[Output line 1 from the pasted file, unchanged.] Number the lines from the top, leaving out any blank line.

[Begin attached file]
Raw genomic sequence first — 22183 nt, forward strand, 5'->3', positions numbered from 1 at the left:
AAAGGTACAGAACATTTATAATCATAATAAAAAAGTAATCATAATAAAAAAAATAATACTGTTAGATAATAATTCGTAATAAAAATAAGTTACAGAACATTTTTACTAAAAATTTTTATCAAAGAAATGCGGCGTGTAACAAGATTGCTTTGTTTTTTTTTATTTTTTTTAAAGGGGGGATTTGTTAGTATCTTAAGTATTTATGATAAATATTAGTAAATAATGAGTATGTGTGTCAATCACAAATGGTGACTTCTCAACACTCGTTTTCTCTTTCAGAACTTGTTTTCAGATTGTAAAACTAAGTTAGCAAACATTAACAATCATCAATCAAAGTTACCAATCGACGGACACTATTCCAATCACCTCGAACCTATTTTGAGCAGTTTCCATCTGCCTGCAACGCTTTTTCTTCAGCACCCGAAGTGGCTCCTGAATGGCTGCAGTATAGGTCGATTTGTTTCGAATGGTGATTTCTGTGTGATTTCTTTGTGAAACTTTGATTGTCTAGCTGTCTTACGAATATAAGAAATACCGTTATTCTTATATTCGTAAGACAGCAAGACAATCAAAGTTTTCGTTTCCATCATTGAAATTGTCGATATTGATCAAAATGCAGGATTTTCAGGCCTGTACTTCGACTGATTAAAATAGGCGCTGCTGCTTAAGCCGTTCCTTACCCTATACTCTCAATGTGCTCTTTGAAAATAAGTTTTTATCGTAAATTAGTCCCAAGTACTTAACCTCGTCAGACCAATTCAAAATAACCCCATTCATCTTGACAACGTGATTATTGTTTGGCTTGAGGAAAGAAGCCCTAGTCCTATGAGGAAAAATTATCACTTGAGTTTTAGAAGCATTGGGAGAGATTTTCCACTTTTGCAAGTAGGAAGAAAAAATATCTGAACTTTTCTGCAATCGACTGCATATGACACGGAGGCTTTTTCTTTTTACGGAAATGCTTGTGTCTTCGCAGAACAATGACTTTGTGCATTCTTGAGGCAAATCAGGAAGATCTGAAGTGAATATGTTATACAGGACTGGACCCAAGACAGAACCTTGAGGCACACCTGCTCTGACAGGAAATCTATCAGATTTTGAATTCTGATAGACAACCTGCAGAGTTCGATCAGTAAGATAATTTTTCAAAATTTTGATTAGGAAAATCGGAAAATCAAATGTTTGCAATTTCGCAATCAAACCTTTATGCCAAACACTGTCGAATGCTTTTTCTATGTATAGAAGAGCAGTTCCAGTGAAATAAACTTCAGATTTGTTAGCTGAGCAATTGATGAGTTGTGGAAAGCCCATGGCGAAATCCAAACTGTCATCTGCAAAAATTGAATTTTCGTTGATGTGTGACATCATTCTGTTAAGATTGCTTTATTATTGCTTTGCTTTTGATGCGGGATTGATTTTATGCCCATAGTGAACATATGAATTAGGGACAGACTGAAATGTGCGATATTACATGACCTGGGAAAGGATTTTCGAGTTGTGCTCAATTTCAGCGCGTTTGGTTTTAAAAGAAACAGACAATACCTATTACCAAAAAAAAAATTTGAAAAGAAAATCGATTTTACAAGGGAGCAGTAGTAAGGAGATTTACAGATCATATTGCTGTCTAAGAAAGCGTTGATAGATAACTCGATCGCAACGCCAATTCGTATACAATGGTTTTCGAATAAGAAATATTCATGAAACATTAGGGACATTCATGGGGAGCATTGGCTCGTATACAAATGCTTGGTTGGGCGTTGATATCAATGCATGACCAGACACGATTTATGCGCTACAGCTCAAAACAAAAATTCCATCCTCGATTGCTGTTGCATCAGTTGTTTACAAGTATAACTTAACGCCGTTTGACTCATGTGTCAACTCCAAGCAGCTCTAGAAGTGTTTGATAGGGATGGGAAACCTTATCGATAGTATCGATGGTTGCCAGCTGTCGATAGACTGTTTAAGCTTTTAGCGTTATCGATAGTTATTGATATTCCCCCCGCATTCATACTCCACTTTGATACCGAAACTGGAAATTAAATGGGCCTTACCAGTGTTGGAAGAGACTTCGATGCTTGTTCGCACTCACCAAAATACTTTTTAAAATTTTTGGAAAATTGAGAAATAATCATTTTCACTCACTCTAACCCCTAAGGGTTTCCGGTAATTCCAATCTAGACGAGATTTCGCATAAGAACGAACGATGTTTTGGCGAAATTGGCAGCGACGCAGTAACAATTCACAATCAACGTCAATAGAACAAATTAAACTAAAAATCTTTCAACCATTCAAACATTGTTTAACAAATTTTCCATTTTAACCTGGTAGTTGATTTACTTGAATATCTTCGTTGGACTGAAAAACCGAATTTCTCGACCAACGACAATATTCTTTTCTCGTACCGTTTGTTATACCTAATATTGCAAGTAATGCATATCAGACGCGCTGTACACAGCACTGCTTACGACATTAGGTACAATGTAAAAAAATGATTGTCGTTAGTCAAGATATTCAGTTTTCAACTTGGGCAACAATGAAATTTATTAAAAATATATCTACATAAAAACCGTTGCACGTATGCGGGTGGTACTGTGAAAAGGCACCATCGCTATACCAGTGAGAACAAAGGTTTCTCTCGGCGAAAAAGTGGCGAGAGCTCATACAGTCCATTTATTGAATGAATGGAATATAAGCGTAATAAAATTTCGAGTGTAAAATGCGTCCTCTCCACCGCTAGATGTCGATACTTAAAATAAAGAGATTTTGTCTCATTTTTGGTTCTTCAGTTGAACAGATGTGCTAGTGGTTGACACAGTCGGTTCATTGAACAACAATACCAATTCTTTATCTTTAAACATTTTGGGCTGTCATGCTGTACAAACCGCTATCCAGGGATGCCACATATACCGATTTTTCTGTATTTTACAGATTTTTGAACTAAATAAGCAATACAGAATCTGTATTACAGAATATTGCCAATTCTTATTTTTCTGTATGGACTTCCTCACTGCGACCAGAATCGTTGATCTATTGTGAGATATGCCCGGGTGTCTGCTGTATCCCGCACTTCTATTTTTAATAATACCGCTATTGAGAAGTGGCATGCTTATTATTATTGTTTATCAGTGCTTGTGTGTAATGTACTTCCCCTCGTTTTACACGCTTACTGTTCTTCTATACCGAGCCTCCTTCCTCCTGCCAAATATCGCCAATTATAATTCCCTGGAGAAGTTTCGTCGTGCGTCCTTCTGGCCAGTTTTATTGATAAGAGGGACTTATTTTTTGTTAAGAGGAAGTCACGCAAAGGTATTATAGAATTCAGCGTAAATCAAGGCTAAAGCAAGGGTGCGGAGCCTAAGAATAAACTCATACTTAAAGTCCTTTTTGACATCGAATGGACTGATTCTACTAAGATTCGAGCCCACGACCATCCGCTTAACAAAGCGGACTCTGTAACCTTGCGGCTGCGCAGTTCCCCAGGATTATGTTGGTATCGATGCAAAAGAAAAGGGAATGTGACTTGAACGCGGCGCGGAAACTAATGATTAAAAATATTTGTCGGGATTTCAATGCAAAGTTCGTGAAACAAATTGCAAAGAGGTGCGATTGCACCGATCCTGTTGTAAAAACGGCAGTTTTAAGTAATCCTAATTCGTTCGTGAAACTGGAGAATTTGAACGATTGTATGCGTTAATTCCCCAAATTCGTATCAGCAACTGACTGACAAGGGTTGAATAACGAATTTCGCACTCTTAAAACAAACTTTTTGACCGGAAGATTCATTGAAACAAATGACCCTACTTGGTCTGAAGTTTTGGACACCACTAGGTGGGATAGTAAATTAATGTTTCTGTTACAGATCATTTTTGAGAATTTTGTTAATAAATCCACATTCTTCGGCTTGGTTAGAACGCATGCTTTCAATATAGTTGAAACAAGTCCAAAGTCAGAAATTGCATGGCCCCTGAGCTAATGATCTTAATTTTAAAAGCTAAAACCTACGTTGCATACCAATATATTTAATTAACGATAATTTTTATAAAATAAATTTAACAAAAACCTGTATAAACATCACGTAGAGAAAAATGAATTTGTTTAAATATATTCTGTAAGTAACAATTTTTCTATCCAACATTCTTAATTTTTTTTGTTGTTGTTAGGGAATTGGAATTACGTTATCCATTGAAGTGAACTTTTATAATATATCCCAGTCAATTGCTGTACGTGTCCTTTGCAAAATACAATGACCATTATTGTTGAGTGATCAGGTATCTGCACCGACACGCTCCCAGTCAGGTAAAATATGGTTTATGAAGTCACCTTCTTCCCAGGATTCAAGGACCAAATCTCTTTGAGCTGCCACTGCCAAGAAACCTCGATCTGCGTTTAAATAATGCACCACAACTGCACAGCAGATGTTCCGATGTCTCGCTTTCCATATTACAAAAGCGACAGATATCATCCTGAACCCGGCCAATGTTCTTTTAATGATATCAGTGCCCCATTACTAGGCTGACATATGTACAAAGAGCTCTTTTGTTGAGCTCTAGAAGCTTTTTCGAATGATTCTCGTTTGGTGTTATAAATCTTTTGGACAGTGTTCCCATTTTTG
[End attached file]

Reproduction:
Raw genomic sequence first — 22183 nt, forward strand, 5'->3', positions numbered from 1 at the left: